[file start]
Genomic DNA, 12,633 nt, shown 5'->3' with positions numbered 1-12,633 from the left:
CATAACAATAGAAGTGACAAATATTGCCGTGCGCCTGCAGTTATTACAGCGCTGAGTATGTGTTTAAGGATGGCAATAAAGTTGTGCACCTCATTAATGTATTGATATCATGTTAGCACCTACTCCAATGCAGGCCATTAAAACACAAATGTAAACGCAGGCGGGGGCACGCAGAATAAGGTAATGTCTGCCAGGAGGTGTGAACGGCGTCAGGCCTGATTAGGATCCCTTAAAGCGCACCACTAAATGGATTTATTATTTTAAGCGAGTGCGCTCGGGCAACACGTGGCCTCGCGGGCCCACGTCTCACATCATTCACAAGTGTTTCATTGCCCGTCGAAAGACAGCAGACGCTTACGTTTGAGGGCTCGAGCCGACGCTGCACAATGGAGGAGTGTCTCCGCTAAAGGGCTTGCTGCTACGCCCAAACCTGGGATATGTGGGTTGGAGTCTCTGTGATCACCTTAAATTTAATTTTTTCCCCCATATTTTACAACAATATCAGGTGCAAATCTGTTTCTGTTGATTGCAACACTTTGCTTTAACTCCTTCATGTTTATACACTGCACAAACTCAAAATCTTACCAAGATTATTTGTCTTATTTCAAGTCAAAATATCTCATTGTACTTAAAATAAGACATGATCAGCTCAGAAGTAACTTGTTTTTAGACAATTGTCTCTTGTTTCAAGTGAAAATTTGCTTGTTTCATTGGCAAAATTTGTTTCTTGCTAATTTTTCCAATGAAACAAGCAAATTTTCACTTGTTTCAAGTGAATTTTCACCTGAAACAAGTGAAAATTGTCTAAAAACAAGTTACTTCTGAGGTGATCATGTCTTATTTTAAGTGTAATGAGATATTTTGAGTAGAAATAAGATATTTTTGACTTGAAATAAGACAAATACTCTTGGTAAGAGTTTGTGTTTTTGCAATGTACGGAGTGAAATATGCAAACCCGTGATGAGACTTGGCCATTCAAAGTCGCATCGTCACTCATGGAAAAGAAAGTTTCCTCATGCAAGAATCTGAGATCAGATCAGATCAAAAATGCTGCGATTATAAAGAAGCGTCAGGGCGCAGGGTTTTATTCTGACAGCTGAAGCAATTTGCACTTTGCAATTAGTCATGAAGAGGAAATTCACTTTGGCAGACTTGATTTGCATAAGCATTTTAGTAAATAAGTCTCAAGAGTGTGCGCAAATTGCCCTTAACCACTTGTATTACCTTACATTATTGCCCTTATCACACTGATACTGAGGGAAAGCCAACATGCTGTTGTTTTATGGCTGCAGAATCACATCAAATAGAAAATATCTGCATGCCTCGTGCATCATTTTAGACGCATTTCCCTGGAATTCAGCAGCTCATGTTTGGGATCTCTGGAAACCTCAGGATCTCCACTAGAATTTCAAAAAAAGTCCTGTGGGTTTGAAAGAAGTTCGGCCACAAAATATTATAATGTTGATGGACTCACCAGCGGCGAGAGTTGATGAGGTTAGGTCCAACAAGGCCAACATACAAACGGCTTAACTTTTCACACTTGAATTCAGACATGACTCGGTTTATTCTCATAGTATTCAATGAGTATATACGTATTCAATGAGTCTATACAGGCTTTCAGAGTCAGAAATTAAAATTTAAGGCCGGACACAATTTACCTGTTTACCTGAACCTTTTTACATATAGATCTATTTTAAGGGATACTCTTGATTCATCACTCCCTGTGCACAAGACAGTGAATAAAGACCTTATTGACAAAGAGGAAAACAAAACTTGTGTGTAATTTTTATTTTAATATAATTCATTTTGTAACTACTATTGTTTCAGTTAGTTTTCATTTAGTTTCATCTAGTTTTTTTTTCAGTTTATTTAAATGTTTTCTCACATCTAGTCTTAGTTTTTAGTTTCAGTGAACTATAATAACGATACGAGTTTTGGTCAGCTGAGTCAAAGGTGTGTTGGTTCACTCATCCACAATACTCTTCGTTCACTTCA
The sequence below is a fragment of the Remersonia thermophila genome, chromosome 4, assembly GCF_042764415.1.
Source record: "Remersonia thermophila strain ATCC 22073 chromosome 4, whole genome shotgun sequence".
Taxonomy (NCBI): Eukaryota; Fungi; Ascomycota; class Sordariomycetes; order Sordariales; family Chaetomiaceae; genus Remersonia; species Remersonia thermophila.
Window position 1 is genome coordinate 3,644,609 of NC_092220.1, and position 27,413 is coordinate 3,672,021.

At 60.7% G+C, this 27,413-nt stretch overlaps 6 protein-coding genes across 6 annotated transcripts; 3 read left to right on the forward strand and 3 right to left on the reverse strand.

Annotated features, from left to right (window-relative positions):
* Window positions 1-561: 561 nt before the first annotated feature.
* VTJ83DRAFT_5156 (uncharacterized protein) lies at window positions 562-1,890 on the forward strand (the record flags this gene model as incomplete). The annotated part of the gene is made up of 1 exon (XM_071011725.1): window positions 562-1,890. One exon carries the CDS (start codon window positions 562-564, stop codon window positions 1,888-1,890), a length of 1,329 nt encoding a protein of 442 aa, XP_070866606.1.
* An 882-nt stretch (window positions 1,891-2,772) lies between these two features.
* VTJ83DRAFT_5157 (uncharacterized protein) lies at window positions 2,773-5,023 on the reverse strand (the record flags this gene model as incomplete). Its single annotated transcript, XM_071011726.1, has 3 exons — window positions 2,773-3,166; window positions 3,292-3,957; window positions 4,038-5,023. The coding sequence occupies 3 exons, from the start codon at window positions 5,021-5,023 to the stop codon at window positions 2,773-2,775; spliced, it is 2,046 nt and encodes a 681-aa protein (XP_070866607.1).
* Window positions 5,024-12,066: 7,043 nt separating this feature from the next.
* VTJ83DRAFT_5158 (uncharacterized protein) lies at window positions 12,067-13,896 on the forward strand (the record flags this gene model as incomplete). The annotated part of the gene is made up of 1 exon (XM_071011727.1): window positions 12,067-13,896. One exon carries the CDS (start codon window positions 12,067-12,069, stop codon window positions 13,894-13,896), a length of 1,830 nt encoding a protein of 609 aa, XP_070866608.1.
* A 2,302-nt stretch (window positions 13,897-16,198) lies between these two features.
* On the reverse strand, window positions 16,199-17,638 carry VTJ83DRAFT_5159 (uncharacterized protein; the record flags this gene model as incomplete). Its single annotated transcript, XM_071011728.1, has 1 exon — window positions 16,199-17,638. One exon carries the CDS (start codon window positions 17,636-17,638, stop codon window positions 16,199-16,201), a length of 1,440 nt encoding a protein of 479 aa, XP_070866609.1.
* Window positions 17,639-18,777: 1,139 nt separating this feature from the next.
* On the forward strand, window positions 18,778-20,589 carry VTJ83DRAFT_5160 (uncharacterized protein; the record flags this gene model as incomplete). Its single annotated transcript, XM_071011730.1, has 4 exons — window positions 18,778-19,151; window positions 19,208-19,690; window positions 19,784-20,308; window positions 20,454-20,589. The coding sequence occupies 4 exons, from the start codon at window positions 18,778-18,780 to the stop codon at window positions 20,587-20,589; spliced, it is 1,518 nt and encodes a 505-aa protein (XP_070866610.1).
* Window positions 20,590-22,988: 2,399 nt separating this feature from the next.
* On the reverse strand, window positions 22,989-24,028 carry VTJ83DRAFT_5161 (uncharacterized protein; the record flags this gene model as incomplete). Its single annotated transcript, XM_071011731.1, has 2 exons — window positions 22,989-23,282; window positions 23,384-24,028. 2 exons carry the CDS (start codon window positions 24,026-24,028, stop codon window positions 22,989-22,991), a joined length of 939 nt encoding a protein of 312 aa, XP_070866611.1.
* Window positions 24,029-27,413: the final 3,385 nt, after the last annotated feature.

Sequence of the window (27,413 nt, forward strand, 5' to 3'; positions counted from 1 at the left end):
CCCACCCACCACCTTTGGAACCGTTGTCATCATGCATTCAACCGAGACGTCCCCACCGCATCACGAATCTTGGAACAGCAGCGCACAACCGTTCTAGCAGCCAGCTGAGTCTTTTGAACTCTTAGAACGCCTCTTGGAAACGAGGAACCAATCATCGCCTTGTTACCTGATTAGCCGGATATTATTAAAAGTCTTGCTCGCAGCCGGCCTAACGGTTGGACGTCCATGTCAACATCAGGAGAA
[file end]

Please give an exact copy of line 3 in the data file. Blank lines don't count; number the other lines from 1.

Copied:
The sequence below is a fragment of the Remersonia thermophila genome, chromosome 4, assembly GCF_042764415.1.